How Far Do We Need to Take Backing Up?

After I wrote my original blog on archival CDs and DVDs, a friend on another site wrote that it's possible for even these two forms of back up to fail at the same time. It's a remote possibility, but it can happen. He suggested online storage as another form of backup. While this sounds great in theory, and I'm sure that the best online storage sites will ba around for most of our careers as photographers, and designers; it has it's problems, too. I have heard of sites failing and photographers losing huge portions of their work, but it's probably as safe as any form of backup.

Operating systems change, discs become unreadable, hard drives fail, and online storage goes belly up. The conclusion that I've come to after studying this issue is that we're all going to have to be constantly vigilant about keeping our backup technically current. The form it takes is going to have to be constantly updated and changed. Keeping educated on the best current method for archiving our work and using it is going to need to be an integral part of our workflow.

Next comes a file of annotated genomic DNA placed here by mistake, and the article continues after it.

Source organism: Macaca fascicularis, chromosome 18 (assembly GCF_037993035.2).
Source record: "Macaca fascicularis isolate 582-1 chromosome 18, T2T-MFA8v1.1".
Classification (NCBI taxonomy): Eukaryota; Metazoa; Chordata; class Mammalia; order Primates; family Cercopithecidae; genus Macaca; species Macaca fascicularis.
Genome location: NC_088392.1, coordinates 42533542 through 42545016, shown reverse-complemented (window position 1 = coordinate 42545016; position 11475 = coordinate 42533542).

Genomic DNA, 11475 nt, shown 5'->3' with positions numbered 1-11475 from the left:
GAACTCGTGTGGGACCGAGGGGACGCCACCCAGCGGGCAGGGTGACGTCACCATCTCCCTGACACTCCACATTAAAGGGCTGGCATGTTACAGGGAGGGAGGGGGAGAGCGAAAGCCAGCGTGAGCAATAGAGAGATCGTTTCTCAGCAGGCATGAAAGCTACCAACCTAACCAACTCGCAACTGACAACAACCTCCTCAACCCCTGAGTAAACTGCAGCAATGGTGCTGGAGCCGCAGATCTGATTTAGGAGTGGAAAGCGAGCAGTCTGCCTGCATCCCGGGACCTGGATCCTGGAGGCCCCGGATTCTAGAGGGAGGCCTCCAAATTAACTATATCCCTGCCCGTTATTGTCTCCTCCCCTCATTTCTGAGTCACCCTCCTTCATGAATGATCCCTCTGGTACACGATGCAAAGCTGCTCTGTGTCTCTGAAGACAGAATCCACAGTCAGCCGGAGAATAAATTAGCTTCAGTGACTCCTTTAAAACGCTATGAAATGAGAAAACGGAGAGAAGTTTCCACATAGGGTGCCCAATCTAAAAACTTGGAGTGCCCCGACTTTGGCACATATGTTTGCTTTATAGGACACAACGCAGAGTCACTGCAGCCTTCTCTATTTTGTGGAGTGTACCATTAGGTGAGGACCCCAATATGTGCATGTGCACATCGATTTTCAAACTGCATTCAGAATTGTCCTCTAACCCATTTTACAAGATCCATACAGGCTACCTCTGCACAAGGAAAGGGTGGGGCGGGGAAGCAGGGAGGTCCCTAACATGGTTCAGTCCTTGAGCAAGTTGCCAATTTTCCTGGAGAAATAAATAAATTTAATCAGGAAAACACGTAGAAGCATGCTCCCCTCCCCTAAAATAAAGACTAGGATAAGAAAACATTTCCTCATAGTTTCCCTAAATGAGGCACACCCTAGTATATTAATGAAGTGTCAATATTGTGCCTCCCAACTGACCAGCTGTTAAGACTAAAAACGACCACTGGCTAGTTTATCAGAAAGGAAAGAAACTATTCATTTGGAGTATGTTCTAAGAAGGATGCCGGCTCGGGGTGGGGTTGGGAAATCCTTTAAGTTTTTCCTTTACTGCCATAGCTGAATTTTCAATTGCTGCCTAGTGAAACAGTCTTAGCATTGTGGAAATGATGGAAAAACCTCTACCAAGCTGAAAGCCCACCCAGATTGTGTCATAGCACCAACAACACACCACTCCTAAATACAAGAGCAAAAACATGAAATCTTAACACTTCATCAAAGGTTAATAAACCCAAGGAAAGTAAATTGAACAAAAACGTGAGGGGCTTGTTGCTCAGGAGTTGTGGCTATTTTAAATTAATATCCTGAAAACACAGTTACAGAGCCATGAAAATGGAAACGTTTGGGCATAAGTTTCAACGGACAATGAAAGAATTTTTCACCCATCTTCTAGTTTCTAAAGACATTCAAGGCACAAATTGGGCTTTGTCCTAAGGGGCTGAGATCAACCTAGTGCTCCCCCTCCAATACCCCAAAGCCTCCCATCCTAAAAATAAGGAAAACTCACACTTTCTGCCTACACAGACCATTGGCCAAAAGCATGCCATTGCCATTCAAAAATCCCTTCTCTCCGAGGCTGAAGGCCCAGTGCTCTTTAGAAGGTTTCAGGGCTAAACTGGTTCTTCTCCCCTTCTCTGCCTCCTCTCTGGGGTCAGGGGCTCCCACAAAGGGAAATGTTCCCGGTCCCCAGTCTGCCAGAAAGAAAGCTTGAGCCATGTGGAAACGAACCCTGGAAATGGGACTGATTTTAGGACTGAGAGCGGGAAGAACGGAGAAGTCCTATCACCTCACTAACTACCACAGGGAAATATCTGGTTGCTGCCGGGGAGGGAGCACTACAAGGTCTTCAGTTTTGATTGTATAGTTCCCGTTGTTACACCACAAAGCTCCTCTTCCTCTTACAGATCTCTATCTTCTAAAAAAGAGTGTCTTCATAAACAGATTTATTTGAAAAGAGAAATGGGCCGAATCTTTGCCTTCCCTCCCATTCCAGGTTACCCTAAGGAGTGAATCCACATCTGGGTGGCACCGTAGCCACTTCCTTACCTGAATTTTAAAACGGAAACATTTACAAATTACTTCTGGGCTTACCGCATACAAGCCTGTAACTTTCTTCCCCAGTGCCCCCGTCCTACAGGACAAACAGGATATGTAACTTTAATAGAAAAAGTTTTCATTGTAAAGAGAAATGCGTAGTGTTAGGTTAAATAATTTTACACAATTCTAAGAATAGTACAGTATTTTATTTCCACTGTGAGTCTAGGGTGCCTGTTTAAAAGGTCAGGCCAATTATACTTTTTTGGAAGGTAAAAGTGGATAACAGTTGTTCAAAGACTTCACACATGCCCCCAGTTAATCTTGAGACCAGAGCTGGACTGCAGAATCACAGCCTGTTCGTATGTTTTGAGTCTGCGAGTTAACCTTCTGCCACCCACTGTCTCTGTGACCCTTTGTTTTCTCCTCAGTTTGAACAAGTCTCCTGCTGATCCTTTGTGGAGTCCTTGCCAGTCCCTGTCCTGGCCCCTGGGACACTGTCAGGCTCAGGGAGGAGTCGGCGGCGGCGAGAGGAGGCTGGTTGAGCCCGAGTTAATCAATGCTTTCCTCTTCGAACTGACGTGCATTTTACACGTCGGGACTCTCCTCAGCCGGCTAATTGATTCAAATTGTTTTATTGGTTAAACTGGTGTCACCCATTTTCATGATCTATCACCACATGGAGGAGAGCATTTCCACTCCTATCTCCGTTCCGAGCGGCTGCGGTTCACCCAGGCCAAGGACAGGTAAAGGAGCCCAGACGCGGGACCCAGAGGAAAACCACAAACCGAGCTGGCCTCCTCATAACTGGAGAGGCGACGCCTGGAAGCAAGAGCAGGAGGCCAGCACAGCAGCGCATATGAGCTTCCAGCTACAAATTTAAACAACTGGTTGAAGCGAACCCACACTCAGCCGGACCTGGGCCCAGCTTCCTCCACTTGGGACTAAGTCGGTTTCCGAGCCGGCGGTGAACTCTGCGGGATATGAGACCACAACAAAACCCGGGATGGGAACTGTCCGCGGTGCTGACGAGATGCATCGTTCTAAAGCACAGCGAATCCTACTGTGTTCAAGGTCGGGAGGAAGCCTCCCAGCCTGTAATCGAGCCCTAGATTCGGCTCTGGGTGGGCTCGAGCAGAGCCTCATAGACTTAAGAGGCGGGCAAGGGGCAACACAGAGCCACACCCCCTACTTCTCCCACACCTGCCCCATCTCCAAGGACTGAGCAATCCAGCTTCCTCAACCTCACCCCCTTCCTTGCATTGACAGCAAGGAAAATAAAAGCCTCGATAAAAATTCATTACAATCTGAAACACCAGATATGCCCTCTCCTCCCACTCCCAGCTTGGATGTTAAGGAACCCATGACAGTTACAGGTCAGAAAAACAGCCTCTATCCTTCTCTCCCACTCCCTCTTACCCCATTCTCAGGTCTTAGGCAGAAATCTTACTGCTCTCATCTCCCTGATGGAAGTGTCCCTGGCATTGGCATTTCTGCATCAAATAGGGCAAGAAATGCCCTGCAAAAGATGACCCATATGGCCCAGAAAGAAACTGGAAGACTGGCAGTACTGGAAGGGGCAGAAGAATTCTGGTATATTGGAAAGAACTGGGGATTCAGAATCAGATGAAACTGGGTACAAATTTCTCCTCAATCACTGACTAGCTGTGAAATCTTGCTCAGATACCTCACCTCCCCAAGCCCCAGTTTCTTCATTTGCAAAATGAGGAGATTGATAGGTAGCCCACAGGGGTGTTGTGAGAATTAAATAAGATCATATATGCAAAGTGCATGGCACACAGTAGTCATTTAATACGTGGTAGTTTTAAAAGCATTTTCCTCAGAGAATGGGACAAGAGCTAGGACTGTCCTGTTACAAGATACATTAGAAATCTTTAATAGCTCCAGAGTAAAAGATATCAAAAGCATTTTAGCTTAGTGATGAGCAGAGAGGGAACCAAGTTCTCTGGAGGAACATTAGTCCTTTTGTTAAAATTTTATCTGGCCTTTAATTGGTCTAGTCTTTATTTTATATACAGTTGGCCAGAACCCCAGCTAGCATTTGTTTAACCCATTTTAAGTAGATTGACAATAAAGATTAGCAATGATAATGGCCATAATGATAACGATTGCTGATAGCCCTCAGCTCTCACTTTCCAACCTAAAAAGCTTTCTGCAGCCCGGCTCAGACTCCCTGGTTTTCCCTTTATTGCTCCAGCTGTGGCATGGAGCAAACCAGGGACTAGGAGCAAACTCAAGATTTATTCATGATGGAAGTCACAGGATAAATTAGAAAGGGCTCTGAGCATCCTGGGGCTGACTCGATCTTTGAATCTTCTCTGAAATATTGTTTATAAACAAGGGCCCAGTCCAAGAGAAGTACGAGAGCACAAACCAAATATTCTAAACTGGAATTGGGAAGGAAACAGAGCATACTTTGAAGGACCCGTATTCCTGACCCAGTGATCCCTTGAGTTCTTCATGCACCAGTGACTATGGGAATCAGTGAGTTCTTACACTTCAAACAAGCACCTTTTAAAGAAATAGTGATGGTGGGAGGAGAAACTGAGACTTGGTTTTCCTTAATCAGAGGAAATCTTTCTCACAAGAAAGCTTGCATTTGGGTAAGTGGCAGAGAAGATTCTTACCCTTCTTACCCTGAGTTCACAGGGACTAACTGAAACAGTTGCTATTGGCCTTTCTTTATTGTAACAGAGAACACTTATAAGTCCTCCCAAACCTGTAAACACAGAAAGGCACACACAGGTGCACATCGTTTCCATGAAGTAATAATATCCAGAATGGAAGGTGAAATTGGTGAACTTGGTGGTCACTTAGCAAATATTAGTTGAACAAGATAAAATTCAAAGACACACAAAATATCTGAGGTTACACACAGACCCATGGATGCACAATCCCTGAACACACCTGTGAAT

How many forms of backup I feel the need to use is a decision that I haven't made yet. Right now, I'm sticking with archival discs and a hard drive, but I may decided to check into archiving more of my images online. One thing is clear, two forms of backup are definitely needed, if not three. Any input from those of you who are more experienced in this area would be much appreciated.

Pat Ballard

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August 25, 2008

Patballard

Thanks for the input. Backing up is getting more and more complicated.

August 25, 2008

Patballard

Thanks so much.

August 25, 2008

Sebcz

Very true, never too safe. I posted a blog to follow up some of your observations.

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Photo credits: Patricia L. Ballard.